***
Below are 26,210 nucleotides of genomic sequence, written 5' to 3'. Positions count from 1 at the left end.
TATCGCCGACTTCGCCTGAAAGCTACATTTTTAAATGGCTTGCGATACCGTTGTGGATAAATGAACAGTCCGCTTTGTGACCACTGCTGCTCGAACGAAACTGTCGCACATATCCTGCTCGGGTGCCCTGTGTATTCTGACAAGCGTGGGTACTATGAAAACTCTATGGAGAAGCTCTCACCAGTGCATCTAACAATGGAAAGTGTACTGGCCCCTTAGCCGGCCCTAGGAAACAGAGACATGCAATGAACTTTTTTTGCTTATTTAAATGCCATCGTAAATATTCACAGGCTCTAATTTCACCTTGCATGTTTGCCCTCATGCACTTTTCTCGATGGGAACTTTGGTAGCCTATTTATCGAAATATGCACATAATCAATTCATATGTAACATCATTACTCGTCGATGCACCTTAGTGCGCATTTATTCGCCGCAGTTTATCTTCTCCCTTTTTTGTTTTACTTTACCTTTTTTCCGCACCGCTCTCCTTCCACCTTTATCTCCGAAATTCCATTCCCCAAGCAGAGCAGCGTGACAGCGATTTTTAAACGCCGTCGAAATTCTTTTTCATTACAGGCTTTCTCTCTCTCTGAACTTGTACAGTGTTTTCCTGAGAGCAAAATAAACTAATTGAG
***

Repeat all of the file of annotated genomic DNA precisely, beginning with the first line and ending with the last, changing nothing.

Below are 26,210 nucleotides of genomic sequence, written 5' to 3'. Positions count from 1 at the left end.
TATCGCCGACTTCGCCTGAAAGCTACATTTTTAAATGGCTTGCGATACCGTTGTGGATAAATGAACAGTCCGCTTTGTGACCACTGCTGCTCGAACGAAACTGTCGCACATATCCTGCTCGGGTGCCCTGTGTATTCTGACAAGCGTGGGTACTATGAAAACTCTATGGAGAAGCTCTCACCAGTGCATCTAACAATGGAAAGTGTACTGGCCCCTTAGCCGGCCCTAGGAAACAGAGACATGCAATGAACTTTTTTTGCTTATTTAAATGCCATCGTAAATATTCACAGGCTCTAATTTCACCTTGCATGTTTGCCCTCATGCACTTTTCTCGATGGGAACTTTGGTAGCCTATTTATCGAAATATGCACATAATCAATTCATATGTAACATCATTACTCGTCGATGCACCTTAGTGCGCATTTATTCGCCGCAGTTTATCTTCTCCCTTTTTTGTTTTACTTTACCTTTTTTCCGCACCGCTCTCCTTCCACCTTTATCTCCGAAATTCCATTCCCCAAGCAGAGCAGCGTGACAGCGATTTTTAAACGCCGTCGAAATTCTTTTTCATTACAGGCTTTCTCTCTCTCTGAACTTGTACAGTGTTTTCCTGAGAGCAAAATAAACTAATTGAG